|Publication number||US5136920 A|
|Application number||US 07/620,278|
|Publication date||Aug 11, 1992|
|Filing date||Nov 30, 1990|
|Priority date||Jun 24, 1990|
|Publication number||07620278, 620278, US 5136920 A, US 5136920A, US-A-5136920, US5136920 A, US5136920A|
|Inventors||Allen K. Breed, Herman Stoeckle, Donald Tuttle, Jr.|
|Original Assignee||Custom Engineering And Design, Inc.|
|Export Citation||BiBTeX, EndNote, RefMan|
|Patent Citations (5), Referenced by (17), Classifications (12), Legal Events (3)|
|External Links: USPTO, USPTO Assignment, Espacenet|
This is a divisional of copending application Ser. No. 07/557,530 filed on Jun. 24, 1990, now abandoned.
a. Field of Invention
This invention pertains to water cannons, and more particularly to a portable water cannon kit used for neutralizing bombs. The invention also pertains to a water cartridge used for the same.
b. Description of the Prior Art
A technique has been developed over the past few years for neutralizing active bombs using a concentrated high pressure water jet. The technique involved filling a tube with water, placing the tube in a barrel and then forcibly ejecting the water therefrom using an explosive charge. The water jet thus generated was directed toward the actual or suspected placement of the detonator to displace and disconnect it from the explosive. However, the prior art devices constructed so far were unreliable and difficult to aim and operate. Furthermore, in cold weather they were prone to freezing.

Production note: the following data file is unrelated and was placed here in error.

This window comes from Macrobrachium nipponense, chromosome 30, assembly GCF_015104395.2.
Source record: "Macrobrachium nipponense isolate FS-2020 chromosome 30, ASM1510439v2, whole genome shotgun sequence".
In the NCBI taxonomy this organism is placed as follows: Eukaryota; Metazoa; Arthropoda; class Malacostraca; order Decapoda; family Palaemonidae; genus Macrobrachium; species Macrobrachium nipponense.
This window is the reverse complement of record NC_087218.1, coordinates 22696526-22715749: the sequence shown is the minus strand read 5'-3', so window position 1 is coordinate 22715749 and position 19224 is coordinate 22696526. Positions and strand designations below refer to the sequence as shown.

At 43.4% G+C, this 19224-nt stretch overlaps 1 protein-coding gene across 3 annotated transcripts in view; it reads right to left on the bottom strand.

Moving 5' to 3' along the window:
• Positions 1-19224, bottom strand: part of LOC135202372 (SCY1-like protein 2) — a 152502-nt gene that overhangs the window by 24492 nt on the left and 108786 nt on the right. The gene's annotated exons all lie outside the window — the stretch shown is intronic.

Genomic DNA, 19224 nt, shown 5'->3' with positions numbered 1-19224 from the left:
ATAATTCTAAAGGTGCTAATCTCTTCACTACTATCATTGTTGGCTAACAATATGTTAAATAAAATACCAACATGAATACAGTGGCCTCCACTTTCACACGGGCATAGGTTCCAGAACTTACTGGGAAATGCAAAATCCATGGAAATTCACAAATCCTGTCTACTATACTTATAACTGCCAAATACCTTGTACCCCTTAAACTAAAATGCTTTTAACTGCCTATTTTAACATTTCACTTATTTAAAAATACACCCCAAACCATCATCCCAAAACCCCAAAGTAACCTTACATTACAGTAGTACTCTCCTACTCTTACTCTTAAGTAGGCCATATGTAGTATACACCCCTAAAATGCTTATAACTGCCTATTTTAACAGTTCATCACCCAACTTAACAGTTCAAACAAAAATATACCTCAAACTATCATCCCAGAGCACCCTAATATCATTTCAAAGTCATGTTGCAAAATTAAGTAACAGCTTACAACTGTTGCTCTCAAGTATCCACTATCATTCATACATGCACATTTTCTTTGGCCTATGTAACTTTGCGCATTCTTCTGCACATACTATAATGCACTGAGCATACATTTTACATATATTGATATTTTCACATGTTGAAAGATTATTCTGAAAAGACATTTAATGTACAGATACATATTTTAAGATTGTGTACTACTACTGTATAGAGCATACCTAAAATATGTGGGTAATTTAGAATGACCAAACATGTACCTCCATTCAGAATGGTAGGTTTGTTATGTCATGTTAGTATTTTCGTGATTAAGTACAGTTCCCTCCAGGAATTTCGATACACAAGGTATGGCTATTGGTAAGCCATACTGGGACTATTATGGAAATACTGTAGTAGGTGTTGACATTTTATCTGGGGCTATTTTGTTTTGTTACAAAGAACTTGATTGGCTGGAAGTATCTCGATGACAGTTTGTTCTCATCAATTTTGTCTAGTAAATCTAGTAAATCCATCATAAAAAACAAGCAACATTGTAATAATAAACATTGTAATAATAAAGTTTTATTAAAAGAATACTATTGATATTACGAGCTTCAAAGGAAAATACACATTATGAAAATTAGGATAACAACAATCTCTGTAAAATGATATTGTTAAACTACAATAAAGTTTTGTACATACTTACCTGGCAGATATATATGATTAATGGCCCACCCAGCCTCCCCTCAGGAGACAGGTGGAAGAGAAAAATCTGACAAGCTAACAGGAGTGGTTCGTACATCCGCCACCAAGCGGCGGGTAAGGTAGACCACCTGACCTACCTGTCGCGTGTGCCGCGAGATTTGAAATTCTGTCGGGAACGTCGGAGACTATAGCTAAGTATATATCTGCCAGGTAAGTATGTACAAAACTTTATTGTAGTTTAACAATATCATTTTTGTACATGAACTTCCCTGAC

In view of the disadvantages of the prior art, it is an objective of the present invention to provide a water cannon assembly which operates reliably to insure that bombs can be effectively and quickly neutralized.